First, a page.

A celebration of Heavenly Recordings, one of the most iconic and admired independent British record labels of the past three decades, published to mark the 30th anniversary of the label
'Heavenly has always lived up to its name. Celestial tunes with the sublime sure guidance of Jeff Barrett. A beacon of integrity.' Annie Nightingale
'MAGIC-FAITH-AESTHETICS. That to me is what Heavenly stands for. I feel very grateful and properly proud to have played a small part in this incredible story.' Nicky Wire
'Heavenly is more than a record label, it's the absolute nectar of all that's brilliant in the culture of these island. I love the shit out of them and everything they stand for.' Irvine Welsh
Believe in Magic is a fully illustrated history of one of the most colourful and exciting independent British record labels; a label responsible for creating satellite communities of fans around the country and at all the major festivals.
After several years working at Factory and Creation, Heavenly Recordings was set up by Jeff Barrett in 1990 as the acid house revolution was in full swing; early releases set the tone and tempo for the mood of the decade to come - their first release was by perhaps the most revered acid house DJ of them all, Andrew Weatherall; and this was quickly followed by singles from St Etienne and Manic Street Preachers.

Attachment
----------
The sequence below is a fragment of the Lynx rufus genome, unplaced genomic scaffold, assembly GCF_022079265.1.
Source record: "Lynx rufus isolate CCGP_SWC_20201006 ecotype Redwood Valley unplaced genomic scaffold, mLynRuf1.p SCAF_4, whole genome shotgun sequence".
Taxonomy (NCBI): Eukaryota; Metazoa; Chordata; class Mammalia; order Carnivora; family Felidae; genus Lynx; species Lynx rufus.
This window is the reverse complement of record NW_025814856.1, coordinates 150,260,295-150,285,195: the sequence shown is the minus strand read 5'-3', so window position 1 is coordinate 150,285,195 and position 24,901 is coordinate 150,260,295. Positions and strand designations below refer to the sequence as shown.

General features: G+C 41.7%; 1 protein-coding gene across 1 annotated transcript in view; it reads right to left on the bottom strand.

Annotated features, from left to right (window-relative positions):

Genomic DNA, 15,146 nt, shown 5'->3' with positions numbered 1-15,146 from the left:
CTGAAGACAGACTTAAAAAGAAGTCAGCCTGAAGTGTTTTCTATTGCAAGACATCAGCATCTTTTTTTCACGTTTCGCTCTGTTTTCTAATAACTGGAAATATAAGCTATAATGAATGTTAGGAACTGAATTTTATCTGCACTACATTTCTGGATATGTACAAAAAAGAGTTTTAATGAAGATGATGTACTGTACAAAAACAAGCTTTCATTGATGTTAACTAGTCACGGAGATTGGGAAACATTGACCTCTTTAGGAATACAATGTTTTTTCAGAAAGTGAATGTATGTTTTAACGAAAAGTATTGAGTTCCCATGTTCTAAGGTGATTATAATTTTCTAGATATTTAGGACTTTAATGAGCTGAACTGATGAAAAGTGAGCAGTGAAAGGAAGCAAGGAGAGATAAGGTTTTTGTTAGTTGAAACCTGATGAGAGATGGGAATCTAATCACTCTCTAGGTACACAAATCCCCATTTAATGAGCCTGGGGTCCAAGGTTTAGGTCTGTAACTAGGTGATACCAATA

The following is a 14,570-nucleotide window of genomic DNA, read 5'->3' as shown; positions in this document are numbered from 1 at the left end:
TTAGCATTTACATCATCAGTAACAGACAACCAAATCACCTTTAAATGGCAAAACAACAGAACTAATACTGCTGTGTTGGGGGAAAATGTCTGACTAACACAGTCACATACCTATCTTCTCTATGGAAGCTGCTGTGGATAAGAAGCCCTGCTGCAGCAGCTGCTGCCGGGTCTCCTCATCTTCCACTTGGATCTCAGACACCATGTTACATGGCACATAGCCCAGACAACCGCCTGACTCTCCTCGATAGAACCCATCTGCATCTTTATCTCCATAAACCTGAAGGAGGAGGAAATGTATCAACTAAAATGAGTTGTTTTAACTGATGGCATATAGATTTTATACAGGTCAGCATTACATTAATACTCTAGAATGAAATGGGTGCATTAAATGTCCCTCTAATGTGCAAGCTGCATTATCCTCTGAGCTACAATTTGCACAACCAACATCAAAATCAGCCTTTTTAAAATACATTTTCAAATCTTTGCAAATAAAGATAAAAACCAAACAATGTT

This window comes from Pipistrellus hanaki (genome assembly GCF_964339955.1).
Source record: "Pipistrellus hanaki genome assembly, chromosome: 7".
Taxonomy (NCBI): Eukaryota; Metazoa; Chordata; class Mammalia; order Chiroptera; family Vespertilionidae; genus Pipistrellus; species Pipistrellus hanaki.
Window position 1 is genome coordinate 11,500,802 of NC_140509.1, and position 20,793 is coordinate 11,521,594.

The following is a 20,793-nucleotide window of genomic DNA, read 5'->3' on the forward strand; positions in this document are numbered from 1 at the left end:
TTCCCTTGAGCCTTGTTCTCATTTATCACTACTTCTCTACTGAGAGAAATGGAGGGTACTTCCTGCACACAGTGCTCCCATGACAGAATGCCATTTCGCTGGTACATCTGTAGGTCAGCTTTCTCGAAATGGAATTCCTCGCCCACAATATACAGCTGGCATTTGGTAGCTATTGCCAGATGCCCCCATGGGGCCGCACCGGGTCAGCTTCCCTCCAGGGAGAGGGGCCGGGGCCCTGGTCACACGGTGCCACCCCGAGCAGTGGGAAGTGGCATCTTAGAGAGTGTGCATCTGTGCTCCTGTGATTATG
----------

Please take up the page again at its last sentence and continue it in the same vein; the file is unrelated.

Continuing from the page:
Heavenly was always different to other labels; more of a 'club' with a defiant spirit of inclusiveness, and in 1994 they set up The Heavenly Social, which alongside the Hacienda, became perhaps the most famous club in recent British history, where the Chemical Brothers made their name.
Over nearly 200 releases in thirty years Heavenly have consistently produced some of the most exciting music across all genres - dance, acid house, singer-songwriter, psych-garage - and this book collects rare photographs, ephemera, artwork into a celebration of a label that is, alongside Rough Trade and Factory, one of the most beloved institutions on the independent landscape. Running though the book are thirty stories, mostly told in the form of oral history by artists like James Dean Bradfield, Flowered Up, Beth Orton, Doves and Don Letts, which capture the presiding personality of the label, its bands and the people associated with its success.